[Emerging-Sigs] Blocks based on IP alone

Jeff Kell jeff-kell at utc.edu
Sun Oct 17 17:52:18 EDT 2010


 For certain cases (especially HTTP traffic to bad IPs or DNS names), we
have done blocking via our [traffic management blackbox].  The filter
rules can be setup to reject traffic with verbose logging... if the
filter is HTTP based, you get [most of] the client headers (URI,
User-agent, Referrer, Host, etc).

We also have "another IPS thing" that can capture the packet in context
where needed.

The "null-route/blackhole" routing is also in use, but typically for
"decidedly bad actors" (e.g., Spamhaus DROP list) where there is no
question (in proven practice) about the action.  Logging data is most
useful to determine validity of the signature or the actors involved,
and/or for after-the-fact forensic value (Why are you blocking
badsite.ru?  Why can't I reach badsite.ru? etc).

Jeff

On 10/17/2010 5:32 PM, Packet Hack wrote:
> [ Sorry for the dup, Martin - not used to gmail's default respond to
> sender only...grr]
>
> We have exactly the same problem. We currently use null routes to
> blackhole
> bad IPs, but then are in a bind when we see connection attempts
> without being able
> to see the payload. 
>
> Our plan is to try using snort active response (flexresp3 in 2.9.0).
> That way we can 
> hopefully see enough of the payload to determine if it was an attack
> or just a stray 
> connection before the connection is reset. We're going to try it both
> with IP lists and 
> certain sigs as well (Phoenix exploits - oy!). 
>
> I actually had everything set to go in our lab on Thursday but had to
> leave early
> (had Friday off), so hopefully I can get some decent testing done
> starting tomorrow. 
>
> I'll be glad to report back on what I find - anyone else gone this route?
>
> -- pckthck
>
> On Sun, Oct 17, 2010 at 2:06 PM, Martin Holste <mcholste at gmail.com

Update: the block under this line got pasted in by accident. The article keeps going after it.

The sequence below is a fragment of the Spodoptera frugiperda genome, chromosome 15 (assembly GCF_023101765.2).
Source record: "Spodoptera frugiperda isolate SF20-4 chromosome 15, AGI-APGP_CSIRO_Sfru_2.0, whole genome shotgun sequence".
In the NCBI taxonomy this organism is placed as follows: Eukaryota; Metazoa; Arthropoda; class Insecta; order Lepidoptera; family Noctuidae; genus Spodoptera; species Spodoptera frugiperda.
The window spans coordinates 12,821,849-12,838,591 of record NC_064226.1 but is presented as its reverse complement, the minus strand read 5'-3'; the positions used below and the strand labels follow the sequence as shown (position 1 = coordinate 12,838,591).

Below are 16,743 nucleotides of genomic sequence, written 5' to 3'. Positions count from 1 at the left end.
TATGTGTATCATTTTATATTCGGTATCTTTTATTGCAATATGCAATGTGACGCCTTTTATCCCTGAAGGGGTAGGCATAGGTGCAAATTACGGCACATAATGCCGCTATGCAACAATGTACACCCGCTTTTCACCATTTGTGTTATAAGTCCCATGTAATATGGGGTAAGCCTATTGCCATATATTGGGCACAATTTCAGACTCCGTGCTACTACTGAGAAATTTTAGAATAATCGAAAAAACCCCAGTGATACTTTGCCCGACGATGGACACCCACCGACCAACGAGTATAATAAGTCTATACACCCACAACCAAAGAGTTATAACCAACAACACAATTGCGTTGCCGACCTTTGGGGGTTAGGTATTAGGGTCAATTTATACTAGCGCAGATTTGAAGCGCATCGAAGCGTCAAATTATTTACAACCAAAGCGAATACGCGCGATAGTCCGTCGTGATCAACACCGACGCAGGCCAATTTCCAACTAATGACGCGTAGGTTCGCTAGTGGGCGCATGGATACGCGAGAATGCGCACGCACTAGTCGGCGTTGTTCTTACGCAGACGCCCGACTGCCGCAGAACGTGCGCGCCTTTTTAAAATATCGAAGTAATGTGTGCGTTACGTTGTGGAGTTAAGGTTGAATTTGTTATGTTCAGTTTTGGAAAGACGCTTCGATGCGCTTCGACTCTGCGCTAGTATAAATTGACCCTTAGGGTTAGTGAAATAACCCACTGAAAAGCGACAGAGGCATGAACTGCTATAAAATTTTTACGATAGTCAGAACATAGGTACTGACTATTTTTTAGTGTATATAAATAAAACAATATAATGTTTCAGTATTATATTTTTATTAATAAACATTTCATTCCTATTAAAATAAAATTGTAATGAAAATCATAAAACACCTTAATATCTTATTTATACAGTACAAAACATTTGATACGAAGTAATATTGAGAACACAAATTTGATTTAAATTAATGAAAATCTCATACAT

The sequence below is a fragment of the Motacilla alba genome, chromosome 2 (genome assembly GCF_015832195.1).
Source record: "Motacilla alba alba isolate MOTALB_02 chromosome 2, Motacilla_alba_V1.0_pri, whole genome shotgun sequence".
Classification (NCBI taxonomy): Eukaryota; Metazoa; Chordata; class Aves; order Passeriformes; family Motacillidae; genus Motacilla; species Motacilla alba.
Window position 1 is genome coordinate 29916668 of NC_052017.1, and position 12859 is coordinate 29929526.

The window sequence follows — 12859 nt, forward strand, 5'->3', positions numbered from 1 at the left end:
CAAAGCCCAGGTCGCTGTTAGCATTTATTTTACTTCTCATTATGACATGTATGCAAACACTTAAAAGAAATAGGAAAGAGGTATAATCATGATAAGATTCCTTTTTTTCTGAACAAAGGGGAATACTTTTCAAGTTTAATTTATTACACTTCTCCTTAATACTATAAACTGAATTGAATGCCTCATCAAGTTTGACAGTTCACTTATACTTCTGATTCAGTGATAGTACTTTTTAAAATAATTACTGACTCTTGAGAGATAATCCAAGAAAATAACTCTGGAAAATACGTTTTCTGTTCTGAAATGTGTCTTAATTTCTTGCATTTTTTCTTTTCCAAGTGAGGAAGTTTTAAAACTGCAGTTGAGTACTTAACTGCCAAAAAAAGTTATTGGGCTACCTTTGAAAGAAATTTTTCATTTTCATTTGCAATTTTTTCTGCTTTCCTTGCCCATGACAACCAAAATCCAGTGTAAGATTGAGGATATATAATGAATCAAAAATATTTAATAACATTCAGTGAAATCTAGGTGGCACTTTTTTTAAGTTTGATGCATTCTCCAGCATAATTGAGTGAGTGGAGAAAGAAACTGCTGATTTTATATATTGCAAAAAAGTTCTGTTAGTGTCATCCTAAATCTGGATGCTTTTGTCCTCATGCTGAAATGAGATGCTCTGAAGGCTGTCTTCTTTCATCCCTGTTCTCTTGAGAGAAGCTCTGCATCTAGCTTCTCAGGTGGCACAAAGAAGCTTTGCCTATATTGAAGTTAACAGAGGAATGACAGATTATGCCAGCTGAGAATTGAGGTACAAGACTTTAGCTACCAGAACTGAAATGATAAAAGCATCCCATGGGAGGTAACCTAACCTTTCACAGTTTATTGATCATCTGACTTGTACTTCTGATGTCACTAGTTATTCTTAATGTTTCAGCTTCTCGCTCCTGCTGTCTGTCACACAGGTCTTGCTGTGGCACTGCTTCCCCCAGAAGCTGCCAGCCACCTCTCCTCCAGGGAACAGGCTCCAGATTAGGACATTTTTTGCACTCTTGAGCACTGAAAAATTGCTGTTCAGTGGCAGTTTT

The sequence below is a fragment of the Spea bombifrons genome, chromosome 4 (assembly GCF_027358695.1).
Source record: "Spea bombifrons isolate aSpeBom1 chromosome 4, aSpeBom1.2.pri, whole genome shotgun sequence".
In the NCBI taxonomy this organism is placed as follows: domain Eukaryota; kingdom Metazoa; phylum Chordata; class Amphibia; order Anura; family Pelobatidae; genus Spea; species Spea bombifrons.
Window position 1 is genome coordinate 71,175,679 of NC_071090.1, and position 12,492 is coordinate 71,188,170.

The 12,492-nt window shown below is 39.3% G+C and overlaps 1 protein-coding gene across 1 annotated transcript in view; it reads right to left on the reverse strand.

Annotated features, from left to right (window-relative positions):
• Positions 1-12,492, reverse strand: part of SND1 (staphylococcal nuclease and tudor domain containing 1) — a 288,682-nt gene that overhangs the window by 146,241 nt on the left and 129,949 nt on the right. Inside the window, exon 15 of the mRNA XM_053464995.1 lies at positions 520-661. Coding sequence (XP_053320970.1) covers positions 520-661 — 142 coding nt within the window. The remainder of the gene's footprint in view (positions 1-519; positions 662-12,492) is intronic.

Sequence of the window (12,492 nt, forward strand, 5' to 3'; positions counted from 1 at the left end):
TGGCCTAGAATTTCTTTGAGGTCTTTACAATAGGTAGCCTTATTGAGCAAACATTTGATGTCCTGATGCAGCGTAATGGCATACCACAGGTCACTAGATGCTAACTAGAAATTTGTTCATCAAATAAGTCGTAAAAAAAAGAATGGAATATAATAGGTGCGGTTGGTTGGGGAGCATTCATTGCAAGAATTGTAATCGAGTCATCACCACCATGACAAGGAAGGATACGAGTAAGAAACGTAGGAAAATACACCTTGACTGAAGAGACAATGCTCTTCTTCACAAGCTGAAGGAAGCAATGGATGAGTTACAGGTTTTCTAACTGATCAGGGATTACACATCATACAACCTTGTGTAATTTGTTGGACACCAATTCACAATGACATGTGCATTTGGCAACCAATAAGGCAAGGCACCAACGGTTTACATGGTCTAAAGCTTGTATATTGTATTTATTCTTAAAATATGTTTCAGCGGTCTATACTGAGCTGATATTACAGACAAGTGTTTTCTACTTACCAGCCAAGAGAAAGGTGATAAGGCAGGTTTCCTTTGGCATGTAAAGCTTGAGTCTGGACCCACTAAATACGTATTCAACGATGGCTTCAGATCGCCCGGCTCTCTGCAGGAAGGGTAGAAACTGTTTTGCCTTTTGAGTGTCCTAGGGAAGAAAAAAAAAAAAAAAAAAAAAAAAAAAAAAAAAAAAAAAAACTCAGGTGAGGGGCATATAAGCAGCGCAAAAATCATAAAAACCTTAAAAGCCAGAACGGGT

> <mailto:mcholste at gmail.com>> wrote:
>
>     There are a lot of great minds on this list, so I'd like your input on
>     an on-going dilemma:  If you put IP-level blocks using firewall rules
>     and router ACL's for malware C&C, you can hinder the malware and
>     possibly prevent check-ins, but because the TCP handshake is never
>     completed, you only get firewall deny log messages to identify
>     infected hosts.  Without a full reporting URL, it's difficult to
>     identify whether it was a malware check-in that was blocked or
>     something less serious like adware also being served from the blocked
>     IP.
>
>     We currently auto-create incident tickets for various malware check-in
>     sigs, which really helps streamline our SIRT process.  It isn't
>     possible to do this based on ACL deny messages because there's less
>     fidelity in an IP deny message than an URL-based check-in message.  On
>     the other hand, it would be nice to cut off as much communication with
>     the malware servers as possible.  Web proxy filters are the obvious
>     solution to this problem, but we can't implement that across the
>     board, so consider that out of scope for the purposes of the
>     discussion.  We do implement IP-level blocks for sites we know to be
>     distributing malware binaries, just not the check-in servers.
>
>     I'm interested in what, if anything, other organizations are doing to
>     address this dilemma.
>
>     Thanks,
>
>     Martin
>
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